I have seen pictures and videos of the Mahamas donating food, cash and other items to hospitals, health workers and the needy in the communities which were affected by the lockdown. They reminded me of their father Mr E.A Mahama. Their father’s kind deeds and the support he gave to the needy won the hearts of many in and around Kanda where they lived. He treated his neighbours with respect despite his wealth and status. He put himself in other’s shoes, and placed his happiness in the happiness of others that was E.A Mahama. People who lived around the place will attest to the man’s humility, show of compassion and openness. He will distribute food items to his neighbours whenever he arrived from the north, hold Christmas party for the kids in the area, sponsored education of kids of the vulnerable ones in the community some who are holding higher positions in the country today, and personally fixed our bad roads and brought some social amenities to the area and the nearby communities. His love for people was just amazing and had a sensitive ear for sensitive matters affecting the needy.
We need to practice more kindness and less politics. I do not care the political twist people may place on what the Mahamas have been doing for the communities as part of their support for people affected by the covid-19 restrictions. It is unimportant to me if they are doing that for political gains or for fame. All I care about is whether a person has a good heart. I posted a piece about politicians and show of compassion on social media the other day. It was warmly received by many. The status created a large number of responses in agreement until the thirteenth comment. One long-time friend changed the scope of the discussion with his political comment. But let me show two stereotypes of how the two dominant parties view each other through partisan goggles that clouds their views of good people.
One of the most significant divisions the parties have foisted on the public is the bigoted notion: they are the party of good, and the other party is the party of evil. But when dealing with them, one should have in mind that, political parties exist for one reason, and one reason only: to cling to power and get voters to switch off their rational minds, and vote for their candidate no matter what. The tool they use are bigotry and division. I do not mean prejudice in tribal sense, although, tribal and ethnic stereotypes are all in play.
One of the most egregious abuses is when the parties politicised kindness and generosity. How can person with an ounce of compassion be a member of party ‘A’, is a question we hear frequently. To listen to members and supporters of party ‘B’, one would think all members of party ‘A’ are heartless monsters. I decided to start my piece with E.A Mahama’s kindness and generosity because of this dangerous modern mindset.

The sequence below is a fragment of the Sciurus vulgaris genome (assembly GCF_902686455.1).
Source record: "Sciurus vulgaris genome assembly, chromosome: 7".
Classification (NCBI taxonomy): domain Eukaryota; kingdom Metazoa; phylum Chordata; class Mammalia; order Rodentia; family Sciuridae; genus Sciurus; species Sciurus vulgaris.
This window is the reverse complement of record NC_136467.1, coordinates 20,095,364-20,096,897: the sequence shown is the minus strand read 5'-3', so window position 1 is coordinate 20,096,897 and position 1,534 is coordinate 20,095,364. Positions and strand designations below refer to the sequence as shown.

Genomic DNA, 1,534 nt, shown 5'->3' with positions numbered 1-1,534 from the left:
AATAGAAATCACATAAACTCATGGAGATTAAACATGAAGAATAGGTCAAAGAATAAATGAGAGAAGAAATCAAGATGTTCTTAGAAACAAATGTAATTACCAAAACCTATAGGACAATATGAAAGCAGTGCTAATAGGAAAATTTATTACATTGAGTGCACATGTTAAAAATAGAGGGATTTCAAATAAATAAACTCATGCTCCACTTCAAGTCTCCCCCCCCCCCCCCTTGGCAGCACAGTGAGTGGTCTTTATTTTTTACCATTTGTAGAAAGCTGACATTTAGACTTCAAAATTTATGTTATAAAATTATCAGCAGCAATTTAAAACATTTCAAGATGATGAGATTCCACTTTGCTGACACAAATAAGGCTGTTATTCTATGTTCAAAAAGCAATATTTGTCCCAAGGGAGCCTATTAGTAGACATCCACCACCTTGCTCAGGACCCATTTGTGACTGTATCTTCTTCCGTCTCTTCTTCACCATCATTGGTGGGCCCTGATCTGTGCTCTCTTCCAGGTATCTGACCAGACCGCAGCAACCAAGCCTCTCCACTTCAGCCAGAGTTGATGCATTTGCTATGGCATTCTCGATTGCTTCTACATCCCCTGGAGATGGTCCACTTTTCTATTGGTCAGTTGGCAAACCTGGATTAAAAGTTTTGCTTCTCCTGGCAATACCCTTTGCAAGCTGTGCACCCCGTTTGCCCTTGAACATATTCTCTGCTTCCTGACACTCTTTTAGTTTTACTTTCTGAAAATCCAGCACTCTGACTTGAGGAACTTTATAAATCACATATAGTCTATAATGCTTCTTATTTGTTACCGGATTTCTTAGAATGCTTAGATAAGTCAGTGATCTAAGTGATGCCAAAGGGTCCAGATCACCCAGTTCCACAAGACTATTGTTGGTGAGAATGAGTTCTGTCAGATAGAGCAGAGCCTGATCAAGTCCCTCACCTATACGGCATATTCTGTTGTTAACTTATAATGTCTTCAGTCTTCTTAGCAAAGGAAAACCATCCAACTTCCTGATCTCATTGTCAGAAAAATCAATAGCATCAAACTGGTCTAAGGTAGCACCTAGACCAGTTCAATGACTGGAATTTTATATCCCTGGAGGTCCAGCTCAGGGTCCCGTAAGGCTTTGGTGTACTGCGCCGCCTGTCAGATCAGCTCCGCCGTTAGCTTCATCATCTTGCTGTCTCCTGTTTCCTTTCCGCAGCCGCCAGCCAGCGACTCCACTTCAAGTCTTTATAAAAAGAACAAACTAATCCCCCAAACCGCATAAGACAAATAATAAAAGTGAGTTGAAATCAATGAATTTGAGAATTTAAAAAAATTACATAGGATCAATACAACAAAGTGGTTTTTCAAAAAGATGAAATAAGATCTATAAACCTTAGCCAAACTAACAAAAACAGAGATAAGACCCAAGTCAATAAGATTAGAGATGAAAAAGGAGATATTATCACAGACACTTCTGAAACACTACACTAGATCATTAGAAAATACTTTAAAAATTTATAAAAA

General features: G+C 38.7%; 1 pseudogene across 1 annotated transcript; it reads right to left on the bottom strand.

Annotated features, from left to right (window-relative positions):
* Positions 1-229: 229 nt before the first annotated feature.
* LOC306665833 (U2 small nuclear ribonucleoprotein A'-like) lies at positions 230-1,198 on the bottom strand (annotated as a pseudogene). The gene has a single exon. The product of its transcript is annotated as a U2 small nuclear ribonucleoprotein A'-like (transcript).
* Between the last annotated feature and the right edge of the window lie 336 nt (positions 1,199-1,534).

We need to stop listening to the messages, “we’re good, they’re not”, we’re superior, they’re inferior”. They are false messages, and we will only end up embracing stereotypes of groups at our own peril. There are good people everywhere. Some people are unkind as well. When we hate because of a person’s ethnic or tribal background, religious or political beliefs, we are falling into a partisan trap that is not good for our nation and not good for us as individuals.
From what i’ve seen so far, and juxtaposing that with what I saw during our days in Kanda, I will say their hearts (Mahamas) are compassionate, and I do not care about their politics. Please give me a kind person any day over someone who hates in the name of ethnicity, political ideology or religious inclination. I am yet to know which political party their Junior brother, Ibrahim Mahama belongs because, I know a little about her mother’s political background and activities in the past. So why link his good deeds to politics. Kanda those days was occupied by the wealthy in the country. Our house was two houses from that of the Mahamas. I was a senior to John and his siblings in terms of age, but saw them play around everyday because they were play mates of my junior brothers and cousins. Their father was among the few who never allowed his wealth and political stature dictate his actions and deeds. He was very humble, generous, caring affable and randomly performed acts of kindness the exact traits his children are exhibiting.
Ghana is definitely witnessing a change in the game of politics. And those of us whose parents, uncles and aunties were politicians in the 60s and 70s feel sad about the trend. Modern politicians and political parties want to do it quickly and experienced ones take longer time to act on anything. But one thing that has not changed in politics is the blame game. What one party does, good or bad, is condemned by the other party. But amid all this hullabaloo, Ghana needs good and kindhearted politicians.
Author: Nana Kow Tawiah Ankrah
Former Chief Accountant (Gihoc Pharmaceuticals/Nsawam Cannery)